The knee joint is the highly mobile joint between the end of the femur (thigh bone), the top of the tibia (shin bone) and the rear surface of the patella (knee cap) – all three of these bones, their supporting ligaments and the surrounding musculature and soft tissues (including the meniscal cartilages) interact in a highly complex manner in order for a healthy knee joint to function normally.
There are three distinct anatomical regions within the knee joint. At the inner (medial) side of the knee there is an articulation between the medial femur and the medial tibia called the medial compartment. At the outer (lateral) side of the knee is a similar articulation called the lateral compartment. There is a third articulation between the rear surface of the patella and the front of the femur bone – this being called the patella-femoral joint.
Unfortunately, the knee joint can fail. It becomes painful, stiff, swollen and unable to fully straighten. A progressive change in shape (such as a bow-legged or knock knee deformity) can develop. Wearing of the knee joint can be due to a multitude of reasons, including osteoarthritis (age related wear and tear), other forms of arthritis (such as rheumatoid arthritis) or following on from previous knee injury (post-traumatic arthritis).
Osteoarthritis is the most common form of knee arthritis and is commonly thought of as age related “wear and tear”. This condition is caused by the progressive roughening, break down and then loss of articular cartilage within the joint. The articular cartilage is the smooth & shiny surface cartilage that covers the ends of the bones inside the joint. As the cartilage surface degrades and is lost, the underlying bone surfaces become exposed. In severe arthritis, all cartilage is lost and the knee becomes “bone on bone”. Other forms of “inflammatory arthritis,” such as rheumatoid arthritis, follow a similar pattern – the difference being that in osteoarthritis the cartilage loss is due to mechanical wearing whereas in rheumatoid and other inflammatory arthritis conditions cartilage loss is due to the body’s own immune system attacking cartilage as part of an autoimmune disease.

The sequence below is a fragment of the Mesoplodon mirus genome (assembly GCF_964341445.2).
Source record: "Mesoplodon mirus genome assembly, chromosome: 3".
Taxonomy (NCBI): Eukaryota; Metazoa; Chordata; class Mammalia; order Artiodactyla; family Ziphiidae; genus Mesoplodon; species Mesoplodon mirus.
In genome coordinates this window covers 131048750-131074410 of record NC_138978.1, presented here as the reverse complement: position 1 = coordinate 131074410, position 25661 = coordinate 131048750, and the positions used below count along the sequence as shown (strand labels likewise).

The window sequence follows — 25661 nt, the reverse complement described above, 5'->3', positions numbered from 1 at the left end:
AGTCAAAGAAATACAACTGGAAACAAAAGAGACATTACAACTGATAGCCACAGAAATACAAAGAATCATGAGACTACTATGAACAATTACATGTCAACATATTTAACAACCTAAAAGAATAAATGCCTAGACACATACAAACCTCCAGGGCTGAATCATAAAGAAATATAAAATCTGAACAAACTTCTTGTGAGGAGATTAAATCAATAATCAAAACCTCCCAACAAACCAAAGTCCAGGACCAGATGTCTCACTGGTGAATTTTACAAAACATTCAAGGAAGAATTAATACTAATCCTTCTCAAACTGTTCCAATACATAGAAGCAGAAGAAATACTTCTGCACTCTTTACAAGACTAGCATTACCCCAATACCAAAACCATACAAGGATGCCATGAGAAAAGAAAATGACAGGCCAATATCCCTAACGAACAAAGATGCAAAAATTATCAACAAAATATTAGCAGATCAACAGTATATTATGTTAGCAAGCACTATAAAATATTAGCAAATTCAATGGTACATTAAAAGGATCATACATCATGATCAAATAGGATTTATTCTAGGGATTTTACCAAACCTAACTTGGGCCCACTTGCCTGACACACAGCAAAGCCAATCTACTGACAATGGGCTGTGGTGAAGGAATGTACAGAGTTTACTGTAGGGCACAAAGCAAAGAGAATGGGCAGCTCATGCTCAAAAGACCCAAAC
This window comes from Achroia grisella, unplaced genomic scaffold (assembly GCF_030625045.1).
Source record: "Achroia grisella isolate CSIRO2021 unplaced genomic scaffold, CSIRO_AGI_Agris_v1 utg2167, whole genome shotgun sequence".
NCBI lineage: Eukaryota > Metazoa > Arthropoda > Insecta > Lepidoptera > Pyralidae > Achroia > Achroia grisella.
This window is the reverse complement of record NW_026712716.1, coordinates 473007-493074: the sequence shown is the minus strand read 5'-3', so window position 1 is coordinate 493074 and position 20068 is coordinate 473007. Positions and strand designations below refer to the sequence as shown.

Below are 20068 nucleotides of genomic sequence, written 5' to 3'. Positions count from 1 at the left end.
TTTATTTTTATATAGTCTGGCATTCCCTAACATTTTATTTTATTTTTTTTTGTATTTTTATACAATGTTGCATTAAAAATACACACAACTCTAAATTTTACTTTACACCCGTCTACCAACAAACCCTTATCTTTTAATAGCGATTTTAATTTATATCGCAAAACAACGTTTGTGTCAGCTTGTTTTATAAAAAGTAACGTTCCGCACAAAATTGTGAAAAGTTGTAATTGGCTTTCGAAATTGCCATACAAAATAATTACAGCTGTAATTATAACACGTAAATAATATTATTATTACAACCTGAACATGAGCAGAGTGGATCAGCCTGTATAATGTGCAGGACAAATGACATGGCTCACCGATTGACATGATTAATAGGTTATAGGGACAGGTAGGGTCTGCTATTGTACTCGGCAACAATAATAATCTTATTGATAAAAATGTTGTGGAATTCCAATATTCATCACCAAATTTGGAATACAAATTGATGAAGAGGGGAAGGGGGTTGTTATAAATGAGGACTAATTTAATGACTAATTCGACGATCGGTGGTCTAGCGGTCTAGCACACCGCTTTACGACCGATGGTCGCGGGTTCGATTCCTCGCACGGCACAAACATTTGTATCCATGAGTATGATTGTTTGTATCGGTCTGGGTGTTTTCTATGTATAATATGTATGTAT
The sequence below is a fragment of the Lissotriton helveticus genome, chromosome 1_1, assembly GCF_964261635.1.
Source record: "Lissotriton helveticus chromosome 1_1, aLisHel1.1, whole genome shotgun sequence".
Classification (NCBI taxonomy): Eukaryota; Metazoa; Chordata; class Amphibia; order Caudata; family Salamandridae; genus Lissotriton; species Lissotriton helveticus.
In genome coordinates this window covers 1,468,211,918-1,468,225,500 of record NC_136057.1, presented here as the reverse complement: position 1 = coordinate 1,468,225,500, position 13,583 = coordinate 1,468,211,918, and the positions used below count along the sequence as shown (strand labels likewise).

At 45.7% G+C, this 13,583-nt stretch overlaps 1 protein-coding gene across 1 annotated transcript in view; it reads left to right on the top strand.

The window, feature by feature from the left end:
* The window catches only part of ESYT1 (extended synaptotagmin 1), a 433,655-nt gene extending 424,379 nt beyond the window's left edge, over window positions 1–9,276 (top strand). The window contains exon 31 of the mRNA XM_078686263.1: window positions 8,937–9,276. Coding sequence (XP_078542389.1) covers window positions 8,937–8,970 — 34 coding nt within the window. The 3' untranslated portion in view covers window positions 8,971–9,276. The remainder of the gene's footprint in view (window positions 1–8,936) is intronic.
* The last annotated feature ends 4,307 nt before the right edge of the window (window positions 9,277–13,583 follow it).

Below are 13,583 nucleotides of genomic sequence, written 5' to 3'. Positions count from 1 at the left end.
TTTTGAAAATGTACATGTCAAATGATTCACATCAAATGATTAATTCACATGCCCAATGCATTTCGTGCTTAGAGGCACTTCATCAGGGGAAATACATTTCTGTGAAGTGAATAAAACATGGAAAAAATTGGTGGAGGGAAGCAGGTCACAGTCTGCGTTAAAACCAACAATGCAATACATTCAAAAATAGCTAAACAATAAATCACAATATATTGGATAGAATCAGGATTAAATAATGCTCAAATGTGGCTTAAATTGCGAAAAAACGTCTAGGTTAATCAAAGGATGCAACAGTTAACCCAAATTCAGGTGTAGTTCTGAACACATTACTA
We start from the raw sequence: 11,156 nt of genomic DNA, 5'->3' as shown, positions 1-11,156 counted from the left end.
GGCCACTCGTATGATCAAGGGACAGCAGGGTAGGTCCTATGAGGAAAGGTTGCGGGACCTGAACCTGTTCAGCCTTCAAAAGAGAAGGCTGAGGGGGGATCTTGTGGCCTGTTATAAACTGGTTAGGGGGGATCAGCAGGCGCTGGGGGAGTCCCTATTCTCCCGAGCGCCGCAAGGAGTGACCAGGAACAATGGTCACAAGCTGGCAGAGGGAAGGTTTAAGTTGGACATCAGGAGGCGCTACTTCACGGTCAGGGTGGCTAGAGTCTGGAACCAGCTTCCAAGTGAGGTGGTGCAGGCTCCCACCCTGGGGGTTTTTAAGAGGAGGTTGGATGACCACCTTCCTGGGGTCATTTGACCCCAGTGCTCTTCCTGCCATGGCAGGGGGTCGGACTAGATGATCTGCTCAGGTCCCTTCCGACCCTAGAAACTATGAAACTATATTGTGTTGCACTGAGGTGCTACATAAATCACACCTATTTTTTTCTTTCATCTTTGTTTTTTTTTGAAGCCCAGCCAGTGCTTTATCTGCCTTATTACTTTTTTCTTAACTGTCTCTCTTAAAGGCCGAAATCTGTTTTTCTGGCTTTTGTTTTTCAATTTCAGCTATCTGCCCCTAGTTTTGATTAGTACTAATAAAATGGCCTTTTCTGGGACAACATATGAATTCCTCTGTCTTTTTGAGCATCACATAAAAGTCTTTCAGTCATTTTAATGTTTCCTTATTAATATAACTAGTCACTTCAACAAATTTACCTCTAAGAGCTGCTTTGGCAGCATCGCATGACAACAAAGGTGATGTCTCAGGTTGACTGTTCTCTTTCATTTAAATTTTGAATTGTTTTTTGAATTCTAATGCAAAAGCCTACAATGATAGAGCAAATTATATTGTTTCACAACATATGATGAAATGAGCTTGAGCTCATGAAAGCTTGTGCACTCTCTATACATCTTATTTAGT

Most frequently, it is the cartilage surfaces on the inner (medial) side of the knee that wear most rapidly. The uneven wear between the inner and outer sides of the knee causes the whole leg to change its alignment – the leg slowly develops a bow-legged appearance (varus deformity). Less frequently, arthritis can predominantly affect the outer (lateral) side of the knee, giving rise to knock-knee appearance (valgus deformity).
The knee can develop an accelerated form of osteoarthritis (called post-traumatic osteoarthritis) following on from past knee injury (such as fractures into the joint, significant meniscus injury or ligament tears). An easy analogy to describe the process is to think of the knee joint as being similar to a gearbox in a car – just like a gearbox, the knee is composed of many inter-related components that need to mesh together seamlessly with very fine tolerances in order to function normally. If one component has been previously injured and is “out of alignment” to even a minor degree, then this can cause the entire system to mechanically wear out prematurely.
As knee arthritis (of any form) has develops, there is usually much that can be done to help manage the symptoms without resorting to surgery. Surgery is reserved as the final option once all simpler strategies have been trialled.
Non-operative strategies for management of knee arthritis will be discussed and explored in depth during consultation. It may be that these have already been used and have now failed. Alternatively, there may be significant scope to control the arthritis symptoms by employing various non-operative strategies. These include weight loss, pain relief, physiotherapy, non-impact exercise, splinting/bracing, dietary supplements and injection treatments into the knee. Please see the patient information sheet titled “Non-operative management of knee arthritis” for more details.
If non-operative management has failed (symptoms or function-loss remain at an unacceptable level), then surgical treatment of knee arthritis may be appropriate. This usually consists of some form of Joint Replacement Surgery (either Total Knee Replacement or Partial Knee Replacement) or of surgery to alter the alignment of the leg and move pressure/force from the worn region of the knee to a healthy region of the knee (High Tibial Osteotomy Surgery). In most instances, simple arthroscopic (keyhole) cleanouts of the knee are not appropriate. Repeated studies demonstrate that arthroscopy in the setting of arthritis does nothing to relieve arthritis symptoms and may, in fact, worsen symptoms.